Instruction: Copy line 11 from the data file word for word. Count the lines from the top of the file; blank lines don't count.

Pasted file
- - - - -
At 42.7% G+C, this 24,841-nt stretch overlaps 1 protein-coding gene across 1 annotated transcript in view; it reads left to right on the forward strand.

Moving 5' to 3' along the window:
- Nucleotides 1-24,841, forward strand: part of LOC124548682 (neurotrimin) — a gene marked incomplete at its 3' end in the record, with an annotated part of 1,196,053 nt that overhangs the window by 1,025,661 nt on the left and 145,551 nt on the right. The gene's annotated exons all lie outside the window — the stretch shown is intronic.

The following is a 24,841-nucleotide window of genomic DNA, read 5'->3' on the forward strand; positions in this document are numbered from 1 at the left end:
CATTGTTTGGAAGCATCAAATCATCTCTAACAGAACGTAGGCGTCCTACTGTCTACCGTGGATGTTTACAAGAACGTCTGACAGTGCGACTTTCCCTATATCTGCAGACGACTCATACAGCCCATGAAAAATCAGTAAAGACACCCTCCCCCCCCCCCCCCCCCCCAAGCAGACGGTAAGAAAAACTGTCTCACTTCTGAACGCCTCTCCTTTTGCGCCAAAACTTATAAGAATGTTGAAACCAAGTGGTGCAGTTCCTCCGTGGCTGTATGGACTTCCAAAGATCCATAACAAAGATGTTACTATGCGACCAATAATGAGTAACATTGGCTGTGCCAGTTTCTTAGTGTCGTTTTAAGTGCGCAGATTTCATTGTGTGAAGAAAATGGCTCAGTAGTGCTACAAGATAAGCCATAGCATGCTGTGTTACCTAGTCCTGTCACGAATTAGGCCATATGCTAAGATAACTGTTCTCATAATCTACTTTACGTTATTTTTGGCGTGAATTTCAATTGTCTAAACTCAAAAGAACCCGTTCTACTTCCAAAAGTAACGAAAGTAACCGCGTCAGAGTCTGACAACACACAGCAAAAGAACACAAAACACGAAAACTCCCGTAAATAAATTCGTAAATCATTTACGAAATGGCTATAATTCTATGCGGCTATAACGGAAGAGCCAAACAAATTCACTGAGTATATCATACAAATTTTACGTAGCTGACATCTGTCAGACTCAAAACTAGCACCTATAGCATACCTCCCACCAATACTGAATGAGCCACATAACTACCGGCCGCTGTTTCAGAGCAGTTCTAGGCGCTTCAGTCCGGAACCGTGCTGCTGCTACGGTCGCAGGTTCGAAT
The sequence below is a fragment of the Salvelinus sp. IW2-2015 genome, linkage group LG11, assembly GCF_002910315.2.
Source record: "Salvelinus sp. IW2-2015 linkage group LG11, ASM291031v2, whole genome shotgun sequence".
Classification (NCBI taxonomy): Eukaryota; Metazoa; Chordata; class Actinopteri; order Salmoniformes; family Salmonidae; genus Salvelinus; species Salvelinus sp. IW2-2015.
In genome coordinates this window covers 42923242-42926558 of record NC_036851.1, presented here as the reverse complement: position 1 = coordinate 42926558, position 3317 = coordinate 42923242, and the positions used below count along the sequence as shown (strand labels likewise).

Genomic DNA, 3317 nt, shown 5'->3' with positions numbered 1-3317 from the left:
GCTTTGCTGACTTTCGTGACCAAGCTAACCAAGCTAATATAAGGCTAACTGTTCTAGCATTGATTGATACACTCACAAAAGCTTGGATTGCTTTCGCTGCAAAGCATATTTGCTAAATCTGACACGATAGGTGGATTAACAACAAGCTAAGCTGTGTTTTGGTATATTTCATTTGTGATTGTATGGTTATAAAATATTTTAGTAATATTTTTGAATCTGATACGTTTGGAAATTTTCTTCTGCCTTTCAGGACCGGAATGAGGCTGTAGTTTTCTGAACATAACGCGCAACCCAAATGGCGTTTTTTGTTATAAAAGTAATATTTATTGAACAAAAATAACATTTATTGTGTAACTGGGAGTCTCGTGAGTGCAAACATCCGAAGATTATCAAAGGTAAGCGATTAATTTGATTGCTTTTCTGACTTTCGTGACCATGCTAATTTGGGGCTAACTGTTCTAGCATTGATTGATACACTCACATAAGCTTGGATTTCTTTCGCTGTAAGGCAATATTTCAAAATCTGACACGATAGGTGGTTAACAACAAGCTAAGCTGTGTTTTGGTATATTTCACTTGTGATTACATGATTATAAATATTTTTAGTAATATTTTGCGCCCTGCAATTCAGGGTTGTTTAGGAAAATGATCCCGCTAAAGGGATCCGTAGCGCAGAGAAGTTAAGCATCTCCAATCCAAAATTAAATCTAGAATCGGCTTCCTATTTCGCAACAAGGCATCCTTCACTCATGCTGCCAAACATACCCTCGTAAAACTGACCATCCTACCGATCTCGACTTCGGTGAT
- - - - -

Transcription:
GCTTTGCTGACTTTCGTGACCAAGCTAACCAAGCTAATATAAGGCTAACTGTTCTAGCATTGATTGATACACTCACAAAAGCTTGGATTGCTTTCGCTGCAAAGCATATTTGCTAAATCTGACACGATAGGTGGATTAACAACAAGCTAAGCTGTGTTTTGGTATATTTCATTTGTGATTGTATGGTTATAAAATATTTTAGTAATATTTTTGAATCTGATACGTTTGGAAATTTTCTTCTGCCTTTCAGGACCGGAATGAGGCTGTAGTTTTCTGAACATAACGCGCAACCCAAATGGCGTTTTTTGTTATAAAAGTAATATTTATTGAACAAAAATAACATTTATTGTGTAACTGGGAGTCTCGTGAGTGCAAACATCCGAAGATTATCAAAGGTAAGCGATTAATTTGATTGCTTTTCTGACTTTCGTGACCATGCTAATTTGGGGCTAACTGTTCTAGCATTGATTGATACACTCACATAAGCTTGGATTTCTTTCGCTGTAAGGCAATATTTCAAAATCTGACACGATAGGTGGTTAACAACAAGCTAAGCTGTGTTTTGGTATATTTCACTTGTGATTACATGATTATAAATATTTTTAGTAATATTTTGCGCCCTGCAATTCAGGGTTGTTTAGGAAAATGATCCCGCTAAAGGGATCCGTAGCGCAGAGAAGTTAAGCATCTCCAATCCAAAATTAAATCTAGAATCGGCTTCCTATTTCGCAACAAGGCATCCTTCACTCATGCTGCCAAACATACCCTCGTAAAACTGACCATCCTACCGATCTCGACTTCGGTGAT